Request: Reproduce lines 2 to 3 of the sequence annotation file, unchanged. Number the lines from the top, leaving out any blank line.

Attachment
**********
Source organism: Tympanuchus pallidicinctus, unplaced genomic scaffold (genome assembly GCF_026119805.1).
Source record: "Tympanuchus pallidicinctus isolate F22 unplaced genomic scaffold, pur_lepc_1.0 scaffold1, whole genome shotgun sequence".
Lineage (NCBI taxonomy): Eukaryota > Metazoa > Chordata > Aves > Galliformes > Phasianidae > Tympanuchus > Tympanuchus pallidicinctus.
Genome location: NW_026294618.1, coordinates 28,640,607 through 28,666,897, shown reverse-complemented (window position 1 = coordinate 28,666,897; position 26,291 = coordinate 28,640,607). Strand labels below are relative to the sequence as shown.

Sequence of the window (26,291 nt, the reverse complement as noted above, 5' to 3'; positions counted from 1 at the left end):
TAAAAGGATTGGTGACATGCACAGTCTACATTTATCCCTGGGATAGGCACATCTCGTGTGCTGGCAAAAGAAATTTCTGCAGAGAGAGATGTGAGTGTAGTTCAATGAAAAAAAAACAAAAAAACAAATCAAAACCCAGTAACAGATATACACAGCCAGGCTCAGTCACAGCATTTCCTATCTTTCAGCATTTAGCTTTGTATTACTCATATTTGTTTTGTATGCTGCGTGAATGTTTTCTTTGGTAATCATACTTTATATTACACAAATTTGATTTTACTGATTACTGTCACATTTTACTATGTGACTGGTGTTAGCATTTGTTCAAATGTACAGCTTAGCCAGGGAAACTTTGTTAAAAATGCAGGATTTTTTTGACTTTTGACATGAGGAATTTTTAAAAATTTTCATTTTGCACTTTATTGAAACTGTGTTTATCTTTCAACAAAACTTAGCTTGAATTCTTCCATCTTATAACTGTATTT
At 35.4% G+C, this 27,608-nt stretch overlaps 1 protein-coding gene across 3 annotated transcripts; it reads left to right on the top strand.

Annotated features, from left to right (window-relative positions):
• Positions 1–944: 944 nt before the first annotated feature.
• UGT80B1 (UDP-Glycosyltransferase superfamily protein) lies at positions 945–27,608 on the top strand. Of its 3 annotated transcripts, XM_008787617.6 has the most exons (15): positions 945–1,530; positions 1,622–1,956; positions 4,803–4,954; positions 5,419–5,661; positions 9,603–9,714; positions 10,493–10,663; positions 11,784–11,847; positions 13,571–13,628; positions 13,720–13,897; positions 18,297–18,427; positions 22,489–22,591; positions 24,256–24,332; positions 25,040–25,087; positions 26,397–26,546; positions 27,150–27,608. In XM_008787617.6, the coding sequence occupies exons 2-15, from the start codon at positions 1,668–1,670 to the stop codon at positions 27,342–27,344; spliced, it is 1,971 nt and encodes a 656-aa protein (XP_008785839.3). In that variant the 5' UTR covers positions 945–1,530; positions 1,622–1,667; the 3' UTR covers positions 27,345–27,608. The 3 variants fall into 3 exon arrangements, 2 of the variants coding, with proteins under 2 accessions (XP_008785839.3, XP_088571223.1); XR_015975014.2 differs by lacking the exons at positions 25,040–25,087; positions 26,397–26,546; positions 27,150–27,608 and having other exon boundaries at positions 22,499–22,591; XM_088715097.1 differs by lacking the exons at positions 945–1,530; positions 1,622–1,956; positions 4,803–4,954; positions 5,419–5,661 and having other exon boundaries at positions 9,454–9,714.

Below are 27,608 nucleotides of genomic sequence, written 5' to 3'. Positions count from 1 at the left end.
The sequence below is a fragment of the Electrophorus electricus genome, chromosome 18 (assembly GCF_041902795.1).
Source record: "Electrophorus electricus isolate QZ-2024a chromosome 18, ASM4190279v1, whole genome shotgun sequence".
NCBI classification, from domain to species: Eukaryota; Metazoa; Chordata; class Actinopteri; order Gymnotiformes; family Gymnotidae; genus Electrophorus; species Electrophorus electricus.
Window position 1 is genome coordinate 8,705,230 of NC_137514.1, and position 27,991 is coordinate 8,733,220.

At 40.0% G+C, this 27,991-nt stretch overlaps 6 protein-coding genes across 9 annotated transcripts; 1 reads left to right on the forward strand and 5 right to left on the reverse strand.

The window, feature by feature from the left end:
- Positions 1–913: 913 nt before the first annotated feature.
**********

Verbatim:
Source record: "Tympanuchus pallidicinctus isolate F22 unplaced genomic scaffold, pur_lepc_1.0 scaffold1, whole genome shotgun sequence".
Lineage (NCBI taxonomy): Eukaryota > Metazoa > Chordata > Aves > Galliformes > Phasianidae > Tympanuchus > Tympanuchus pallidicinctus.